|Simultaneous high-precision measurements of methane and nitrous oxide in water and seawater by single phase equilibration gas chromatography|Upstill-Goddard, R.C.; Rees, A.P.; Owens, N.J.P. (1996). Simultaneous high-precision measurements of methane and nitrous oxide in water and seawater by single phase equilibration gas chromatography. Deep-Sea Res., Part 1, Oceanogr. Res. Pap. 43(10): 1669-1682. hdl.handle.net/10.1016/S0967-0637(96)00074-X
In: Deep-Sea Research, Part I. Oceanographic Research Papers. Elsevier: Oxford. ISSN 0967-0637, more
|Authors|| || Top |
- Upstill-Goddard, R.C.
- Rees, A.P.
- Owens, N.J.P., more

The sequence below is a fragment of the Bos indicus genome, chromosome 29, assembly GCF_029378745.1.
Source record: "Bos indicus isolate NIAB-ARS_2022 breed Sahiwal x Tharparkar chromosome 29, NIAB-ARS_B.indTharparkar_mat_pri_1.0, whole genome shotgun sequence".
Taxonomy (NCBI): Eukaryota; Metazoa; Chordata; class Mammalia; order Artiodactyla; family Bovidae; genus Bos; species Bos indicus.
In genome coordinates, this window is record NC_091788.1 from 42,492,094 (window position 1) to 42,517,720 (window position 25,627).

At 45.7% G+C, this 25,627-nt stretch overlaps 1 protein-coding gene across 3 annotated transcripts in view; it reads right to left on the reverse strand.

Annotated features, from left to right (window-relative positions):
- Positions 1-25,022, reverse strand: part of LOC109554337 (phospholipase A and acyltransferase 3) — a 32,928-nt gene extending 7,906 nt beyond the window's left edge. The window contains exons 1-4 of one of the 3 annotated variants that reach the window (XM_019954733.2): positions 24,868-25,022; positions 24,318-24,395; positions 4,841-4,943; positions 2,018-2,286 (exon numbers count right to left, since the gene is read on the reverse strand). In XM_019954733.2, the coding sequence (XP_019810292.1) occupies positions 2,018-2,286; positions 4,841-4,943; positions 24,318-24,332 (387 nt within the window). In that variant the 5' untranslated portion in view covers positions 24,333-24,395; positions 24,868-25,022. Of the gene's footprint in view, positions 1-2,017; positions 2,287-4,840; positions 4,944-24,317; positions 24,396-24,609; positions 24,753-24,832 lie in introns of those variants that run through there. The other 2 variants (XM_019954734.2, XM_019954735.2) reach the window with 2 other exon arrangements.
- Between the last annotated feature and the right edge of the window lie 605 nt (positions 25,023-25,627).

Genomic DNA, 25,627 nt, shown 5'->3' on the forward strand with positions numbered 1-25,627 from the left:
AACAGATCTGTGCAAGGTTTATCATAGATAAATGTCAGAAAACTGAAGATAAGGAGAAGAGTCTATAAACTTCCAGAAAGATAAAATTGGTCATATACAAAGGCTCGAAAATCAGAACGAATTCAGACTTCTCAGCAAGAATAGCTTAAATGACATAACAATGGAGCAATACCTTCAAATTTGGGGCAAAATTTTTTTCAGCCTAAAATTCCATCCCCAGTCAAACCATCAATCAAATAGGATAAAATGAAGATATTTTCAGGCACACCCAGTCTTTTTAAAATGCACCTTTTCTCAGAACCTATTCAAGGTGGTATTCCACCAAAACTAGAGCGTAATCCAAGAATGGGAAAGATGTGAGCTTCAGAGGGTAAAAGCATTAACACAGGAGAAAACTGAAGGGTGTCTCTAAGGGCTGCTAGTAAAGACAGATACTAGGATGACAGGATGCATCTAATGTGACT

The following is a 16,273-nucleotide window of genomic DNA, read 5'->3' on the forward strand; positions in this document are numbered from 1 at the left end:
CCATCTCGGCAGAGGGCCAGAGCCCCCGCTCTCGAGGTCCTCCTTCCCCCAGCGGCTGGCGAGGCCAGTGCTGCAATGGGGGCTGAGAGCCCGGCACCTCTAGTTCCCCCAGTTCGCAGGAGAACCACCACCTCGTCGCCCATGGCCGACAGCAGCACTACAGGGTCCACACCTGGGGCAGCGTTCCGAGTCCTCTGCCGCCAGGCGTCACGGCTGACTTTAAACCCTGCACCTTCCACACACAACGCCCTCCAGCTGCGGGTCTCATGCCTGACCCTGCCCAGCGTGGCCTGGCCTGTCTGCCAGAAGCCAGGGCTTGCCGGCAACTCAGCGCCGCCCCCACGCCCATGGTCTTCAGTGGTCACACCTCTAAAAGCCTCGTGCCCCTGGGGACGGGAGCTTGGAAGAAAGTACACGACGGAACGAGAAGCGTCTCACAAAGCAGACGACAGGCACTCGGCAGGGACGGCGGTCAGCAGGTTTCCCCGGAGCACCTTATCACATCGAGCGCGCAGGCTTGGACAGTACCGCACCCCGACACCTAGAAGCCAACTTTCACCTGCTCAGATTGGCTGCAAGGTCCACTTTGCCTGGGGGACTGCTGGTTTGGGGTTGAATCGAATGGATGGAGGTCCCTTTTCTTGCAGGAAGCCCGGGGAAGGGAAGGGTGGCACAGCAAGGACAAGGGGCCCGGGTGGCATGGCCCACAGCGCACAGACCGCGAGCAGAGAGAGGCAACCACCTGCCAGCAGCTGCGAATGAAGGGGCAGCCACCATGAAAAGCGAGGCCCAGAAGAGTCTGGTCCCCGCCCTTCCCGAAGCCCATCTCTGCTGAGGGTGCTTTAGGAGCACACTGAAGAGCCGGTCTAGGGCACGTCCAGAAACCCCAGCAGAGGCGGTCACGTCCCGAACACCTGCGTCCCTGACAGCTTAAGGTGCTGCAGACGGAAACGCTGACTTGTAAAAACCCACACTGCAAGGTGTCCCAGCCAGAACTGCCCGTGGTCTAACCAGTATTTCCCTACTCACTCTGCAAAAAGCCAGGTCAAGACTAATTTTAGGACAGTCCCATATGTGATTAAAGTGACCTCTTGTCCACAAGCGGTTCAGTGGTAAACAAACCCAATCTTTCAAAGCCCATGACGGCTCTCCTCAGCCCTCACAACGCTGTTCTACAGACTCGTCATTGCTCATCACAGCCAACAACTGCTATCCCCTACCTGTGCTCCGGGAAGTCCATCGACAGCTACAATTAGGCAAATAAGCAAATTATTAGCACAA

A novel semi-automated gas chromatographic technique for the simultaneous high-precision measurement of the partial pressures and concentrations of nitrous oxide (N2O) and methane (CH4) in discrete samples of water and air has been developed. For seawater analysis, samples collected in glass 11 volumetric flasks, with the exclusion of all air, are thermally equilibrated to 25.0 ± 0.05°C in a water bath and then rapidly equilibrated with a headspace of known N2O and CH4 compositions in a closed system at ambient pressure. The equilibrated headspace gases are separated on Porapak Q columns, followed by electron capture detection for N20 and flame ionisation detection for CH4. Complex sample purging or cold trapping procedures are avoided, eliminating the sources of major error associated with previous methods. System hardware requirements are comparatively modest, simplifying operation and maintenance, and minimal sample handling restricts the potential for sample outgassing and air contamination during analysis. Seawater samples can be routinely processed at a rate of 5–6 h-1, and air or calibration standards at a rate of ~ 20 h- 1. For high-quality oceanographic work, individual seawater samples are each compared with two calibration standards and a sample of ambient air pumped from the ship's bow. In this mode, a 12-bottle hydrocast can be processed in 3–4h. Routine analytical precisions for atmospheric air and for seawaters with saturations in the range 0–300% N2O and 0–160% CH4 relative to atmospheric air, are better than ±0.5% (100s/x¯) for N2O and ±0.9% (100s/x¯) for CH4. Detection limits are equivalent to ~40pmoll-1 N2O and ~50–150pmoll-1 CH4 for salinity 35 seawater at 20°C, although in practice the detectors always operate far above these ranges. Some N2O and CH4 data for seawater and air from the Bellingshausen Sea off Antarctica (62°–68°S, 65°–86°W) and the northwestern Indian Ocean (03°–26°N, 56°–59°E) are presented.